There’s a reason the Romantic poets were so fond of invoking the muses before they embarked on Odes to various pastoral objects. It wasn’t just a nod to Classical forefathers like Homer, but also to the fact that creation, by its very nature, is a mysterious, intangible, and highly unreliable thing. When the words are flowing, or the music is pouring out with little help from the conscious mind, it’s tempting to think there must be some other force at play besides the hard-to-reach recesses of the mind. Enter entities like the Muses, who are such an accepted part of our creative mythos that they’ve made the leap from Hamilton’s Mythology to mainstream culture (most recently in films like Albert Brooks’ The Muse and Kevin Smith’s Dogma). Even comics have brushed up against the topic, with an early issue of Neil Gaiman’s The Sandman dealing with a writer who profited creatively from holding a muse captive in his attic. Alan Moore, however, takes the muse one step beyond her traditional role, and into the realm of the superheroine, with Promethea.
Gaiman’s tales in The Sandman revolved around the impact that stories have on us. He kept things archetypal, and even when mundane characters were involved, they were part of a larger scheme and often found themselves pegged in archetypal roles themselves. Moore, however, keeps Promethea very much in the realm of the personal.
Ostensibly the story of Sophie Bangs, a New York college student, Promethea actually plants its roots much farther back, in Alexandria 411 B.C. A child cries out to her murdered father’s gods, summoning Thoth-Hermes, a curious combination of Greek and Egyptian deities, who takes her into The Immateria with the promise that she “would live eternally, as stories do ... sometimes, if a story is special, it can quite take people over.” Flash forward to New York in 1999, which resembles a less rain-soaked version of the Blade Runner set, with flying vehicles, neon advertisements for miles, and a group of Science Heroes who help keep the peace.
Sophie is researching Promethea for her term paper, having noticed that the name repeatedly pops up in literature, comic strips, and battlefield lore. After interviewing Barbara Shelley, the widow of the last man to write about Promethea, Sophie is attacked, only to be rescued by Shelley in her guise as Promethea. After being severely wounded and forced to retreat, Shelley explains Promethea’s true nature to Sophie that Promethea is a living story who can be brought into reality by a strong, focused imagination. The creator can become Promethea, or project it onto someone else, as Shelley’s husband did. Still under attack, Shelley tells Sophie to write about Promethea. Sophie becomes Promethea possibly the strongest yet and makes short work of her attacker.
Promethea, as Moore’s use of a hybrid Egyptian/Greek deity would indicate, bears resemblance to earlier comic heroines Isis and Wonder Woman, garbed in a white tunic and golden armor, and wielding a caduceus that bristles with blue, heavenly electricity. Personified in Sophie, she is initially raw power, with the intellect of Promethea and Sophie’s wide-eyed naivety battling for control. Both consciousnesses coexist simultaneously, and one of the book’s greatest themes is Sophie/Promethea coming to terms with this awesome amount of power. Much like the writer or musician who has the innate talent, but who must hone and refine that talent into actual learned skill, Sophie must learn to handle her challenges as Promethea with more than brute force. And those challenges come immediately.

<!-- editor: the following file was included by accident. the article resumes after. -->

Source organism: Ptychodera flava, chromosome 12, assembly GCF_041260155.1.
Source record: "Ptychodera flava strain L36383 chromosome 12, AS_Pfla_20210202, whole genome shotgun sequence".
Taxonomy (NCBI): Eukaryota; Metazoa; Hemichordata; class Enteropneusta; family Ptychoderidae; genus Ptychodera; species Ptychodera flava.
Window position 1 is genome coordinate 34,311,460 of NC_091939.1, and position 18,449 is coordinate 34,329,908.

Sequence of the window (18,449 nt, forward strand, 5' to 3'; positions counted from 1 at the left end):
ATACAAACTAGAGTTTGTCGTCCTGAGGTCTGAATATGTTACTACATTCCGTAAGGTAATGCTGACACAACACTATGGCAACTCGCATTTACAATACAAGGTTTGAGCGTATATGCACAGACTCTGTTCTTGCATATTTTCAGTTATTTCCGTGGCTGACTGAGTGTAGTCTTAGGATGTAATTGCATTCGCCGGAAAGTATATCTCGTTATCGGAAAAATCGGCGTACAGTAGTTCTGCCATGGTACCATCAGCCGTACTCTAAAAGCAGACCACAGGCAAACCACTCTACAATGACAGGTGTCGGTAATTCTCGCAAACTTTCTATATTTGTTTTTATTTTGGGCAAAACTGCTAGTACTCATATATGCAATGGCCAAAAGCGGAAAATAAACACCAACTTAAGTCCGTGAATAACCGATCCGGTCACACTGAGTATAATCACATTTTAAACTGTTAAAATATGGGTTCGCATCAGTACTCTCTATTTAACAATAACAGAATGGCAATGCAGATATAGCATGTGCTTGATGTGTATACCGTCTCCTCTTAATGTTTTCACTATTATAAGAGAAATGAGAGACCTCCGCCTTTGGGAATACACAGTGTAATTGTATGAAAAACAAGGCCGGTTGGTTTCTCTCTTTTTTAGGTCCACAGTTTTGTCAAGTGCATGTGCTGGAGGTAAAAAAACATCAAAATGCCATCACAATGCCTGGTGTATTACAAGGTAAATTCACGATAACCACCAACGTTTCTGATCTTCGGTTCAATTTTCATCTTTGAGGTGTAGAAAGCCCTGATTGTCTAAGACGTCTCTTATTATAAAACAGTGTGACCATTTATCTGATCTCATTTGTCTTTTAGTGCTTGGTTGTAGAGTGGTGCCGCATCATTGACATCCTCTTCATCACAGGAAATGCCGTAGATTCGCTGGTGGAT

A secretive mystic group known as The Temple puts a hit out on Promethea, hiring fallen angels who, in black suits and ties, resemble extras from a Quentin Tarantino film. After she virtually obliterates the first two, the entire fallen host is called out to take her down. After the battle, Sophie realizes that she must undergo more formal training than mere battle-hardening, and ventures into The Immateria. A psychedelic version of Little Nemo’s Slumberland, The Immateria is a realm of imagination where pure archetypes like The Wolf in Little Red Riding Hood are at full power, and isolated pockets are carved out by writers’ imaginations. It is also where the previous Prometheas exist in presumable retirement, doing little more than eating, drinking, bickering, and watching the current Promethea. Each of them, in turn, tutors Sophie in a different aspect of Promethea.
As a superheroine comic book, Promethea brandishes the requisite amounts of action, but Moore also lays a solid intellectual foundation that’s only heightened as the series progresses past this first collection. Sophie delves deeper and deeper into the mysticism and magic that informs Promethea, studying Kabbalism, sex magick, and Tarot symbolism, becoming stronger and more confident in the process. It’s pretty heady stuff at times, with Moore taking what he needs to construct his map of the intellect, and never delving too deeply into any one mystical pocket. It’s not hard, though, to see that Sophie’s struggle and development are like those of any creative person. Brute creative force can get you through your initial challenges, but as you strive for more ambitious projects and the competition is increasingly more talented, your studies must come to the fore. Sophie’s development is highly accelerated the benefits of a godlike power murmuring advice in your skull, I guess, and fallen angels on your heels and by the most recent issue, she’s on a quest through the afterlife. But in watching her solve as many dilemmas with intellect and logic as she does with her caduceus a-blazin’, satisfaction can be the only result for anyone’s who’s ever tried to put together the pieces of a creative puzzle.
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